New Species of Scorpionfish Discovered Near Caribbean Island of Curacao
Posted on July 21, 2016
Scientists have discovered a new species of scorpionfish in the deep-reef waters of the Caribbean island of Curacao. The fish lives too deep for scuba divers to find. It was found using the manned submersible Curasub.
The scorpionfish has been given the common name Stellate Scorpionfish and the scientific name, Scorpaenodes barrybrowni, in honor of Substation Curacao and freelance photographer Barry Brown. It is the deepest-living member of its genus in the western Atlantic Ocean. It is found at depths between 95 meters and 160 meters. It is distinguished from similar scorpionfishes by its distinctive bright orange-red colors, elongated fin rays, and DNA.
The new scorpion fish was found by Dr. Carole C. Baldwin, lead scientist of the Smithsonian's Deep Reef Observation Project (DROP), Ms. Diane Pitassy, also affiliated with the Smithsonian, and Dr. Ross Robertson, Smithsonian Tropical Research Institute. The researchers expect more fish discoveries as exploration of deep reefs is only just beginning.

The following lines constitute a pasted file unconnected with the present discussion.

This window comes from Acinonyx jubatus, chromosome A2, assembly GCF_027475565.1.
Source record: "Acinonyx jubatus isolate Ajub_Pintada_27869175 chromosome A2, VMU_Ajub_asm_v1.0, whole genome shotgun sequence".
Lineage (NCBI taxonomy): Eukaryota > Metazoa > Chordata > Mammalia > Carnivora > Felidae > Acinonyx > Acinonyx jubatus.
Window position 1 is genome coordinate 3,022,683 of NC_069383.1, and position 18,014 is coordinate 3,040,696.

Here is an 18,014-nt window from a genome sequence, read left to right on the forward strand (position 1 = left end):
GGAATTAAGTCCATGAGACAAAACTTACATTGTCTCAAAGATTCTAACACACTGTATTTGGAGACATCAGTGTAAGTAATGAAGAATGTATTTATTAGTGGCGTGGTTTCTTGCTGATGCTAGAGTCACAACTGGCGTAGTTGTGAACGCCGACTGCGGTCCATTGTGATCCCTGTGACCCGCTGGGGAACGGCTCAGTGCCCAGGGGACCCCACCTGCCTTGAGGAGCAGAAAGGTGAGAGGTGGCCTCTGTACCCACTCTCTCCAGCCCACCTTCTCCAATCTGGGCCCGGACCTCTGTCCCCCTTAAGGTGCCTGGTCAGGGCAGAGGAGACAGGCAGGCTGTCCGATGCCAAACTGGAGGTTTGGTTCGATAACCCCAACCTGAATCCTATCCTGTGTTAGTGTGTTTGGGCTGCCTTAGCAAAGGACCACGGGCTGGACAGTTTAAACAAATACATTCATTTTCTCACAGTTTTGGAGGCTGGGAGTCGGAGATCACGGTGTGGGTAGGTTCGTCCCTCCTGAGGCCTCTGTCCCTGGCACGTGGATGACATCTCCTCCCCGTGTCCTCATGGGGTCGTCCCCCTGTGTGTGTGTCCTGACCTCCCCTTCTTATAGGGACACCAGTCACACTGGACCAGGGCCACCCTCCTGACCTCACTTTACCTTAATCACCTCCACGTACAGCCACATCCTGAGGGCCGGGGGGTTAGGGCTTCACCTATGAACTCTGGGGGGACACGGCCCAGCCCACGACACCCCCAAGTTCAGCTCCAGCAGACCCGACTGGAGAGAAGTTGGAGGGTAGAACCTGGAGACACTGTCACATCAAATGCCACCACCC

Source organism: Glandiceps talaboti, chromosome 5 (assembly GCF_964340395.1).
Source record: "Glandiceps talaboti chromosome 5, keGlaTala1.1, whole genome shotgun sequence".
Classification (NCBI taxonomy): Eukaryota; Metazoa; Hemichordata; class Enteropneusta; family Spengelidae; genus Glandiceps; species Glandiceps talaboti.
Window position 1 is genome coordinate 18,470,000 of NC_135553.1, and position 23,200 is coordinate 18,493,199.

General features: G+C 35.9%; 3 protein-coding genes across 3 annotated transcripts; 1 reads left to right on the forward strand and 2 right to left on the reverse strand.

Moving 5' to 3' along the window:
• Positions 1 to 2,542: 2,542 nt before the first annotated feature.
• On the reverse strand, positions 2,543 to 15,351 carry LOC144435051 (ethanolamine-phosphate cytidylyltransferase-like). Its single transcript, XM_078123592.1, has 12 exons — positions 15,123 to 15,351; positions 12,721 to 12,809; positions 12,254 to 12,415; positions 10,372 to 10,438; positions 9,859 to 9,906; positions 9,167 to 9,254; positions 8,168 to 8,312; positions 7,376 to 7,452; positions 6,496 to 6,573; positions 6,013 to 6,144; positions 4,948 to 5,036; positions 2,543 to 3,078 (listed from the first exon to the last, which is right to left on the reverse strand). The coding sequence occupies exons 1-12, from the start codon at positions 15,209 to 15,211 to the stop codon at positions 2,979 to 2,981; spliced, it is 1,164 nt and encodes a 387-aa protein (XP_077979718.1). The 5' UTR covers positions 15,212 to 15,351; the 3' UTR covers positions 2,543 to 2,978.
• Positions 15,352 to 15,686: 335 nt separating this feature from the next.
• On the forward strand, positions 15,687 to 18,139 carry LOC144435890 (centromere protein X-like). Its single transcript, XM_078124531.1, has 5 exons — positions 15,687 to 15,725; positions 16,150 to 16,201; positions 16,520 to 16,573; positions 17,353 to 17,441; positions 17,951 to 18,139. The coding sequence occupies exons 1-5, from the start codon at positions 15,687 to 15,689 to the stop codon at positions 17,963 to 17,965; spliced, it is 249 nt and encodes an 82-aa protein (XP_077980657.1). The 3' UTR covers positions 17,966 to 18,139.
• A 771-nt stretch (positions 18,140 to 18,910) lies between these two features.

Baldwin says in a statement, "Fish specimens that are brought up from deep reefs only occasionally surface alive. When DROP scientists return to the surface in the Curasub with a living fish, Barry races it to his aquarium and begins to work his photographic magic."
Baldwin also says, "The 50-300 m tropical ocean zone is poorly studied - too deep for conventional SCUBA and too shallow to be of much interest to really deep-diving submersibles. The Curasub is providing scientists with the technology needed to remedy this gap in our knowledge of Caribbean reef biodiversity."
A research paper on the new scorpionfish was published here in the journal, ZooKeys.
Photo: Barry Brown
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